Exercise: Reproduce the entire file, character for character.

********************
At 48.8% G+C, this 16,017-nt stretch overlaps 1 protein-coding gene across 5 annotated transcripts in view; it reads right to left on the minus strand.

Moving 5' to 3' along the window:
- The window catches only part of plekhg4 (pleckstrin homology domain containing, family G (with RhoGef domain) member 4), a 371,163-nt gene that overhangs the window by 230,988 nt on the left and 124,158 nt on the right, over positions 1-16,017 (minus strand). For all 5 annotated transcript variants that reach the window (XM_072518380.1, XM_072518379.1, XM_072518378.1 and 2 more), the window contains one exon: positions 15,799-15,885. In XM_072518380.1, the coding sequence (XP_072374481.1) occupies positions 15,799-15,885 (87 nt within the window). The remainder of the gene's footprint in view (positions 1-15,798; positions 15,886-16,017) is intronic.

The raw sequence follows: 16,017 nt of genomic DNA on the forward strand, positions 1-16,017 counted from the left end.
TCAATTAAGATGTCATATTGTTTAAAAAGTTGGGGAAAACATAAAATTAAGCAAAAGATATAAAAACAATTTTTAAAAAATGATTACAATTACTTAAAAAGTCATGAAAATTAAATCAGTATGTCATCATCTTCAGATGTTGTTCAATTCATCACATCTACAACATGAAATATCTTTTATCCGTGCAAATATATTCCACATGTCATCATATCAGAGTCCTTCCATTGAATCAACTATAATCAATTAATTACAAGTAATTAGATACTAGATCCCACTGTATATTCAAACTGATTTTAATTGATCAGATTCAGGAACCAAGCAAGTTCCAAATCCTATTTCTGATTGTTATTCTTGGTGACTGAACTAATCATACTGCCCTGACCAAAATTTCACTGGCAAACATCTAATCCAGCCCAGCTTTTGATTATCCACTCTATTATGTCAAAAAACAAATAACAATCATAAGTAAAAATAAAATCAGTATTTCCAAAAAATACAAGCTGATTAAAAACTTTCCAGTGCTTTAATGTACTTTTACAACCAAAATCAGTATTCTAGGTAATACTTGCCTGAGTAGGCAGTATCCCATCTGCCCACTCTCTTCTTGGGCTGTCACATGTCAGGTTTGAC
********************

At 48.8% G+C, this 16,017-nt stretch overlaps 1 protein-coding gene across 5 annotated transcripts in view; it reads right to left on the minus strand.

Moving 5' to 3' along the window:
- The window catches only part of plekhg4 (pleckstrin homology domain containing, family G (with RhoGef domain) member 4), a 371,163-nt gene that overhangs the window by 230,988 nt on the left and 124,158 nt on the right, over positions 1-16,017 (minus strand). For all 5 annotated transcript variants that reach the window (XM_072518380.1, XM_072518379.1, XM_072518378.1 and 2 more), the window contains one exon: positions 15,799-15,885. In XM_072518380.1, the coding sequence (XP_072374481.1) occupies positions 15,799-15,885 (87 nt within the window). The remainder of the gene's footprint in view (positions 1-15,798; positions 15,886-16,017) is intronic.

The raw sequence follows: 16,017 nt of genomic DNA on the forward strand, positions 1-16,017 counted from the left end.
TCAATTAAGATGTCATATTGTTTAAAAAGTTGGGGAAAACATAAAATTAAGCAAAAGATATAAAAACAATTTTTAAAAAATGATTACAATTACTTAAAAAGTCATGAAAATTAAATCAGTATGTCATCATCTTCAGATGTTGTTCAATTCATCACATCTACAACATGAAATATCTTTTATCCGTGCAAATATATTCCACATGTCATCATATCAGAGTCCTTCCATTGAATCAACTATAATCAATTAATTACAAGTAATTAGATACTAGATCCCACTGTATATTCAAACTGATTTTAATTGATCAGATTCAGGAACCAAGCAAGTTCCAAATCCTATTTCTGATTGTTATTCTTGGTGACTGAACTAATCATACTGCCCTGACCAAAATTTCACTGGCAAACATCTAATCCAGCCCAGCTTTTGATTATCCACTCTATTATGTCAAAAAACAAATAACAATCATAAGTAAAAATAAAATCAGTATTTCCAAAAAATACAAGCTGATTAAAAACTTTCCAGTGCTTTAATGTACTTTTACAACCAAAATCAGTATTCTAGGTAATACTTGCCTGAGTAGGCAGTATCCCATCTGCCCACTCTCTTCTTGGGCTGTCACATGTCAGGTTTGAC